Somewhere along the line, Dylan finally started sleeping through the night. I am only stating this in a public forum—which, as you know, is a cardinal parenting sin and almost always causes said child to begin exhibiting exactly the opposite behavior of what you just described; see also, “Gosh, our kids haven’t been sick in months!”; cross ref. with: “Madeleine is such a good eater!”—because he has in fact woken up the last couple nights to demand a drink (“HAVE MULK PEASE!”) and so I feel I’m in a safety zone of sorts where I’m able to tell you what he normally does only because he’s been acting out of the norm lately.

I don’t know. It’s a complicated algorithm.

Anyway, I have no idea what changed, only that he’s older now and probably just more capable of putting himself back to sleep. He’s certainly easier to put to bed than he used to be—I think back on all those months of sitting in the rocking chair and caaaaaarefully transitioning him into the crib then tiptoeing away with held breath only to hear the inevitable “eh-heh, eh-heh, eh-heh . . . EHHHHHH . . ” and I can’t believe how easy things are now in comparison. Read a story, have some snuggles in the chair, plop him in bed, and that’s it. He might be awake for an hour afterwards, rolling around and singing to himself, but he’s basically good to go.

It’s funny, you’d think after enduring over two years of a kid not sleeping through the night, I’d have some sort of useful experience to draw on. Advice to share, even, for those who ask. But no. I have no clue what I’d do if faced with another non-sleeper, not that I will be because, ha ha ha, oh BOY am I ever done having babies, I’ve got the FOR RECREATIONAL PURPOSES ONLY sign on my vagina and everything, but speaking hypothetically, I wouldn’t have any idea what I’d do differently. I mean, I tried nearly every sleep training trick in the books on this kid, and he resisted them all. Given his personality (which is sort of like . . . well, imagine if Hitler got really drunk and kept hugging you and being all, “Ich liebe dich Mann!”, before angrily cramming your dismembered corpse into the ovens? It’s a little bit like that), I guess it’s not surprising he was able to resist my attempts to bend him to my will, my will being the desire not to be awaked every three hours by a goddamned human foghorn.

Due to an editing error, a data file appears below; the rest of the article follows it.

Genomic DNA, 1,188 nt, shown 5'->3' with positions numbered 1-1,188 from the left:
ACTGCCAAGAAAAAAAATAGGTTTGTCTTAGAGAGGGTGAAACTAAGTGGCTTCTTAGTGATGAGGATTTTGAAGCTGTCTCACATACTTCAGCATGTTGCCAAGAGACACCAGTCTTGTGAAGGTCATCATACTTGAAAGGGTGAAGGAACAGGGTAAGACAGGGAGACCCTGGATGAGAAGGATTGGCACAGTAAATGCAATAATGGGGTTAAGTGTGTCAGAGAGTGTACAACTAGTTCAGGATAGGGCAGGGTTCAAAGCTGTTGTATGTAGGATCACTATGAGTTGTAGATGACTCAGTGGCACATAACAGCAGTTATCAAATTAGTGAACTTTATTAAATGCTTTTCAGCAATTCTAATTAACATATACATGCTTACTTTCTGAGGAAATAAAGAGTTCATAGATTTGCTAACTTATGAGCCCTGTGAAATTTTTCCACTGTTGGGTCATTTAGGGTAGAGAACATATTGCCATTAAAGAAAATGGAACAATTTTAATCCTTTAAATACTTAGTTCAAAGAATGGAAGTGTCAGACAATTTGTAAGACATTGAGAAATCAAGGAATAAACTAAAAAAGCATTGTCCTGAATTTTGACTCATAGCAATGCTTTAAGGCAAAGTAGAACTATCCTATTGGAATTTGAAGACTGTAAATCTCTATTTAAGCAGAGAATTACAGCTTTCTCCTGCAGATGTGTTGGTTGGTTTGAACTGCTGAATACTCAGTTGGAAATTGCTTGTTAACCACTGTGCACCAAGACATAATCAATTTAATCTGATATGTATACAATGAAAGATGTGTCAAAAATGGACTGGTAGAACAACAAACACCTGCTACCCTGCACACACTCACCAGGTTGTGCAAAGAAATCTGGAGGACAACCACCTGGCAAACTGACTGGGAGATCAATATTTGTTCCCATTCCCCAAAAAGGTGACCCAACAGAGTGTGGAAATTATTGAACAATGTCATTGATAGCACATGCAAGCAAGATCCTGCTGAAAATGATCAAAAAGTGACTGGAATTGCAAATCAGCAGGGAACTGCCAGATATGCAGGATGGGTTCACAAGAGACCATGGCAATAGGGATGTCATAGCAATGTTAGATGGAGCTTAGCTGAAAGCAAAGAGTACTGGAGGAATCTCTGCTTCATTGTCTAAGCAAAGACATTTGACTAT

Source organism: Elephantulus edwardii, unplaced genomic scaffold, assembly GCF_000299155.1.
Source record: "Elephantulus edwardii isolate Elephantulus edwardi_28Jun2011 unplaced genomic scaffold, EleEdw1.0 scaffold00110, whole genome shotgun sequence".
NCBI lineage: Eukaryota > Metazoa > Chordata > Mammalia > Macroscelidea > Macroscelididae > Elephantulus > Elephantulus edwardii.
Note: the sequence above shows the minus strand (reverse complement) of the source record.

I guess all we really did was get through it, clinging to the belief it would eventually work itself out. Like most difficult stages, there are things you can try and do to manage them, but really, it’s more about gritting your teeth and hoping to come out the other side with sanity intact.

I suppose that philosophy doesn’t sell parenting books, though. We don’t want to read “You Lost Control The Day a Human Emerged From Your Body and You’ll NEVER GET IT BACK”—we want the no-cry, easy, works-in-five-days solution to our problems. It’s nice to feel like you’re doing something about the problem, even when nothing’s working. Sort of like how I enjoy reading fitness advice for creating a sculpted midsection, even though my personal abdomen will always look like soggy crepe paper wrapped around a sleeping Sharpei dog. Hope springs eternal and all that.

One of our next big challenges is potty training, which I have not even remotely begun tackling yet. We got one kid potty trained, but damned if I know how to do it a second time. Maybe if the first time had been pain-free and fast, but uhhhh, no. Not so much.

I wonder if confidence in parenting is based on luck, coincidence, the personality of the child or parent, or what. Who are these people who constantly dish out advice to their fellow parents, and how did they get to be so secure in their knowledge of which tactics work best? Who wrote all those goddamned books? Because I can’t imagine ever feeling anything other than what I have felt for the last five years, which is an overwhelming sense of DUDE I HAVE NO IDEA WHAT I’M DOING HERE.

Well. At any rate, it keeps life interesting. Maybe being a know-it-all is secretly a terribly boring existence. Yeah, I’m going with that.

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Hillary
12 years ago

Yours is the advice I like best and the advice I like to give: You’ll figure it out, and this will pass.

Because it’s true. We’re all winging it and somehow, usually, it does work out.

Jen
Jen
12 years ago

I think the only confident parent might be someone who has no kids, or only has one (like us… ha) We totally think we know what we did right and wrong with Maggie so far, and we’re about to get a chance to do it again. Which, I imagine means that we’re about to get a chance to learn that HEY! WE STILL HAVE NO EFFING CLUE WHAT WE’RE DOING! And we’ll be making the same mistakes all over again- or new ones, even. GOOD TIMES ;)

I just try to remind myself: as long as my kid is happy, healthy, and fed, I’ve done my job. Right? Everything else is just details.

Jen
Jen
12 years ago

Well, I remember reading in the Girlfriends’ Guide that her kids all were potty trained at about exactly the same age as one another despite the fact that with the first one she tried really hard for a long time, and the last one she barely worked at it.

I’m going with that theory, despite the fact that my 2 1/2 year old has some friends at day care who’ve been in panties since before they were 2. My oldest wasn’t completely trained until she was 3 months shy of 3, so I don’t figure the second one will be either. I know that partly it’s just laziness on my part, but I don’t care enough about having her potty trained to put her on the potty every 15 or 30 minutes. That is not my idea of fun, and I quite frankly believe that if that level of my involvement is necessary, she’s not really ready!

jonniker
12 years ago